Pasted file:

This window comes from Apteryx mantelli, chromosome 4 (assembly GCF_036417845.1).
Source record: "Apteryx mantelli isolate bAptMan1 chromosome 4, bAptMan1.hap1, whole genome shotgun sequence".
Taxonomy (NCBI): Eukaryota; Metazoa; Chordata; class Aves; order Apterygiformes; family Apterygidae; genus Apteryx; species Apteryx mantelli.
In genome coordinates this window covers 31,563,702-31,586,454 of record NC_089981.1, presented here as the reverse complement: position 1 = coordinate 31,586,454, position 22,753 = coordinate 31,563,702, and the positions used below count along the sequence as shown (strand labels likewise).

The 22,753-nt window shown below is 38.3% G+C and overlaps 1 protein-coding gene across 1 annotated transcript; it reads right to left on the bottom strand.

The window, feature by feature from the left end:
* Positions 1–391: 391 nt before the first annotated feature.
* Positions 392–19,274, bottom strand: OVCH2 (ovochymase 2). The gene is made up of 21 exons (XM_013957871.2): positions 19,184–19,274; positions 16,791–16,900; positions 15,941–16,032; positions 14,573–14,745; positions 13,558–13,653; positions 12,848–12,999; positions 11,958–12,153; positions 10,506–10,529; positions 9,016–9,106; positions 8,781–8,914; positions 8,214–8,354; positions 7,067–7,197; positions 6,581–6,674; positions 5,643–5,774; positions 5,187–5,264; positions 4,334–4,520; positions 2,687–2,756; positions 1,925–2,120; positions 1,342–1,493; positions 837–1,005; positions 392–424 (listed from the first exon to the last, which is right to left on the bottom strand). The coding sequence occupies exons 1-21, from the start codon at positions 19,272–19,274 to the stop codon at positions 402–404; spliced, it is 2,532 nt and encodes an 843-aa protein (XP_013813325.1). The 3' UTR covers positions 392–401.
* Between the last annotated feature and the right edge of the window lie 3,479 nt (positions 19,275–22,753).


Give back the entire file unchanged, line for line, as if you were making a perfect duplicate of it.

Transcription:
This window comes from Apteryx mantelli, chromosome 4 (assembly GCF_036417845.1).
Source record: "Apteryx mantelli isolate bAptMan1 chromosome 4, bAptMan1.hap1, whole genome shotgun sequence".
Taxonomy (NCBI): Eukaryota; Metazoa; Chordata; class Aves; order Apterygiformes; family Apterygidae; genus Apteryx; species Apteryx mantelli.
In genome coordinates this window covers 31,563,702-31,586,454 of record NC_089981.1, presented here as the reverse complement: position 1 = coordinate 31,586,454, position 22,753 = coordinate 31,563,702, and the positions used below count along the sequence as shown (strand labels likewise).

The 22,753-nt window shown below is 38.3% G+C and overlaps 1 protein-coding gene across 1 annotated transcript; it reads right to left on the bottom strand.

The window, feature by feature from the left end:
* Positions 1–391: 391 nt before the first annotated feature.
* Positions 392–19,274, bottom strand: OVCH2 (ovochymase 2). The gene is made up of 21 exons (XM_013957871.2): positions 19,184–19,274; positions 16,791–16,900; positions 15,941–16,032; positions 14,573–14,745; positions 13,558–13,653; positions 12,848–12,999; positions 11,958–12,153; positions 10,506–10,529; positions 9,016–9,106; positions 8,781–8,914; positions 8,214–8,354; positions 7,067–7,197; positions 6,581–6,674; positions 5,643–5,774; positions 5,187–5,264; positions 4,334–4,520; positions 2,687–2,756; positions 1,925–2,120; positions 1,342–1,493; positions 837–1,005; positions 392–424 (listed from the first exon to the last, which is right to left on the bottom strand). The coding sequence occupies exons 1-21, from the start codon at positions 19,272–19,274 to the stop codon at positions 402–404; spliced, it is 2,532 nt and encodes an 843-aa protein (XP_013813325.1). The 3' UTR covers positions 392–401.
* Between the last annotated feature and the right edge of the window lie 3,479 nt (positions 19,275–22,753).